Currently, selenium is the most widely used phasing vehicle for experimental phasing, either by single anomalous scattering or multiple-wavelength anomalous dispersion (MAD) procedures. The use of the single isomorphous replacement anomalous scattering (SIRAS) phasing procedure with selenomethionine containing proteins is not so commonly used, as it requires isomorphous native data. Here it is demonstrated that isomorphous differences can be measured from intensity changes measured from a selenium labelled protein crystal before and after UV exposure. These can be coupled with the anomalous signal from the dataset collected at the selenium absorption edge to obtain SIRAS phases in a UV-RIPAS phasing experiment. The phasing procedure for two selenomethionine proteins, the feruloyl esterase module of xylanase 10B from Clostridium thermocellum and the Mycobacterium tuberculosis chorismate synthase, have been investigated using datasets collected near the absorption edge of selenium before and after UV radiation. The utility of UV radiation in measuring radiation damage data for isomorphous differences is highlighted and it is shown that, after such measurements, the UV-RIPAS procedure yields comparable phase sets with those obtained from the conventional MAD procedure. The results presented are encouraging for the development of alternative phasing approaches for selenomethionine proteins in difficult cases.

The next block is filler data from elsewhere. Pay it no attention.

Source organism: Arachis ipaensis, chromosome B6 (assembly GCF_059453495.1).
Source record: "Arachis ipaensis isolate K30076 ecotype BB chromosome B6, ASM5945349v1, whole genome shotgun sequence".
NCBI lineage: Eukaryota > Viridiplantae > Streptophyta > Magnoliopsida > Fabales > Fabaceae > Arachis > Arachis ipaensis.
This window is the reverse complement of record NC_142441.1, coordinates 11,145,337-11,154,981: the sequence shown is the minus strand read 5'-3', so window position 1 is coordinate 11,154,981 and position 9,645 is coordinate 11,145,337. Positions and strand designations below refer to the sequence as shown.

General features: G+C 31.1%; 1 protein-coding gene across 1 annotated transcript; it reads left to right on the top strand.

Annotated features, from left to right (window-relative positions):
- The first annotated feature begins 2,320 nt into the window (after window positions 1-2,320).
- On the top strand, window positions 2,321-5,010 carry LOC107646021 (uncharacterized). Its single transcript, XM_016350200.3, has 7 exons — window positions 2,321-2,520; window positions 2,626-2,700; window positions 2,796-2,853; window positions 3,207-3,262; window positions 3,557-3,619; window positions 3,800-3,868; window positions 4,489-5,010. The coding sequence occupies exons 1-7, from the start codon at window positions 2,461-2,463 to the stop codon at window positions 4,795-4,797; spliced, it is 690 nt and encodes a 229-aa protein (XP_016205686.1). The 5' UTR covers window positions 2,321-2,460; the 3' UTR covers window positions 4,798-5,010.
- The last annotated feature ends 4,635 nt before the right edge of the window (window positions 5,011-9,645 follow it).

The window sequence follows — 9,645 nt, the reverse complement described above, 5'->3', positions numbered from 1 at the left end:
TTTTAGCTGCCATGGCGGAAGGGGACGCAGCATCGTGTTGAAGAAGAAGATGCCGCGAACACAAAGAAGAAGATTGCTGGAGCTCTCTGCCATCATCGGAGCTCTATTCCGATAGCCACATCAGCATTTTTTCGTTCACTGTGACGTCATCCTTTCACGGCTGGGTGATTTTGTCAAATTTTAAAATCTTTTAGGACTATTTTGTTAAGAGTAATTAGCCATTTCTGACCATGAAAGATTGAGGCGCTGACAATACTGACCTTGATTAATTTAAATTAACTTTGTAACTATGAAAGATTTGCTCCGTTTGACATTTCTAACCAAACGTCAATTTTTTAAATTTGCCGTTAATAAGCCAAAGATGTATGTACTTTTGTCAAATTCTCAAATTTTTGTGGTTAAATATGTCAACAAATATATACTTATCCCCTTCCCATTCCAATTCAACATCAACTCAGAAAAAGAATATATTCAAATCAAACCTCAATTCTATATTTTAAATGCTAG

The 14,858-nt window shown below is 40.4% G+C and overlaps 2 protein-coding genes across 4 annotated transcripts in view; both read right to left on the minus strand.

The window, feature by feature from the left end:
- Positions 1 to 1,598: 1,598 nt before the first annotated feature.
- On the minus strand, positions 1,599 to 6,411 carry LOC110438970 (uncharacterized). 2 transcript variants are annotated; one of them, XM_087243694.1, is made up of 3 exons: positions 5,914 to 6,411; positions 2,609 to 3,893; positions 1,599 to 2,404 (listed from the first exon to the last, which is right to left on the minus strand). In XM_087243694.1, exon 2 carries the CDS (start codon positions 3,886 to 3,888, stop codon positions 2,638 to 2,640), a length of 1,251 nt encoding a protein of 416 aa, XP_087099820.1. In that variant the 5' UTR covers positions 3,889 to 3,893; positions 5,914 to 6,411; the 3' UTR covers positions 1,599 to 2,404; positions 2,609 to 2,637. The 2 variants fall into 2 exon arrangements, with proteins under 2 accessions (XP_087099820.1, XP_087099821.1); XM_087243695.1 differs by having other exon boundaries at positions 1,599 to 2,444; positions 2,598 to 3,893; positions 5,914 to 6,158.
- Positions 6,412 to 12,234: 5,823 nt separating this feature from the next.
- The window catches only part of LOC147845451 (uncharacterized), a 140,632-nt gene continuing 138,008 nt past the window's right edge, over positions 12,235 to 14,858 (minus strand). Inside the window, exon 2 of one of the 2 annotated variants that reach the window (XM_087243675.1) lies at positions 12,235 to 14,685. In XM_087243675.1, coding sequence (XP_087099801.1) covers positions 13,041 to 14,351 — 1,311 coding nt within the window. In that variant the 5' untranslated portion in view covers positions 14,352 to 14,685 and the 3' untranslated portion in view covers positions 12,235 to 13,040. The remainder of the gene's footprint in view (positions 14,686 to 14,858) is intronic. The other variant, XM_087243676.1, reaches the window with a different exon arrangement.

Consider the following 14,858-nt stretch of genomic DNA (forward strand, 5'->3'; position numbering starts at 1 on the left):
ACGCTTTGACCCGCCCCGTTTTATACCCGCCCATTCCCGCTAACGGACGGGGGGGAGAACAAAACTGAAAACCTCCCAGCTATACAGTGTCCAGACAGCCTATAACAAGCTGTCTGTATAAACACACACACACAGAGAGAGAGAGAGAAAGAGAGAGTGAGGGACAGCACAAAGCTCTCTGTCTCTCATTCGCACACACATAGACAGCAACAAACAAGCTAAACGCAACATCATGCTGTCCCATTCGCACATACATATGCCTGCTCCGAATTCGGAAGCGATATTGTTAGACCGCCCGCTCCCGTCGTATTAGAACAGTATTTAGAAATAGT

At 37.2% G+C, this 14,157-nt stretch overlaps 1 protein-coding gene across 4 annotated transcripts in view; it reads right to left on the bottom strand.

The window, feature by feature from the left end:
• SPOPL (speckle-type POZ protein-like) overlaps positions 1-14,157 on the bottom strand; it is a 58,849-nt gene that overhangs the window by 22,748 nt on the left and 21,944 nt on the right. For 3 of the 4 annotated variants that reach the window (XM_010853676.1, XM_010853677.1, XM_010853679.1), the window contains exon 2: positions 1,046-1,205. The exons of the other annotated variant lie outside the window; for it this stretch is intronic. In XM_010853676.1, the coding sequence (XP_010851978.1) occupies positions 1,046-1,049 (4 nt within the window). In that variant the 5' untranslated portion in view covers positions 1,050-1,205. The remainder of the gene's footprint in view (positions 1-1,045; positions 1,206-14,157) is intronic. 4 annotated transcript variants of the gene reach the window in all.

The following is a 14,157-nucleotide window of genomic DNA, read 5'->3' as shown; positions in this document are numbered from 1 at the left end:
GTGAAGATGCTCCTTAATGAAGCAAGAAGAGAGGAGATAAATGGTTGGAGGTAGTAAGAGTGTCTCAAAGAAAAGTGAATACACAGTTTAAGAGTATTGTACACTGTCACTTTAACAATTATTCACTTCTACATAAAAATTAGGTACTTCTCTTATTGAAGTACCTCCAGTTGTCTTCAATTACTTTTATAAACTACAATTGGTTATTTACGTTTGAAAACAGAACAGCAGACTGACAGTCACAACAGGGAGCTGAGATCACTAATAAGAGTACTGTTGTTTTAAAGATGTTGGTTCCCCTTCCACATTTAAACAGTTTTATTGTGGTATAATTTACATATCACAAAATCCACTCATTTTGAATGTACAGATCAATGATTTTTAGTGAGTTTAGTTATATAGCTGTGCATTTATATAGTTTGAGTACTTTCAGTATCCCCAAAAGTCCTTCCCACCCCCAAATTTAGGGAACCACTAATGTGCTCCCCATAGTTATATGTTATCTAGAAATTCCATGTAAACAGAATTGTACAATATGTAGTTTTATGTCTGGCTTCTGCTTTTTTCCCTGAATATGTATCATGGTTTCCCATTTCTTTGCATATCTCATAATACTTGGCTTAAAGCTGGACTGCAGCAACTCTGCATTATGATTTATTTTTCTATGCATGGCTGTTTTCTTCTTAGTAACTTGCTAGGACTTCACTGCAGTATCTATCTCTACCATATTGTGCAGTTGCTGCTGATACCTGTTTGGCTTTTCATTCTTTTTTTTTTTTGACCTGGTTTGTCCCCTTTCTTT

UV-RIPAS; SeMet; experimental phasing; radiation damage
The crystal structure of the stand-alone RAM domain from T. thermophilus HB8 has been determined at 2.4 Å resolution. The structure revealed that five dimers are arranged to form a ring.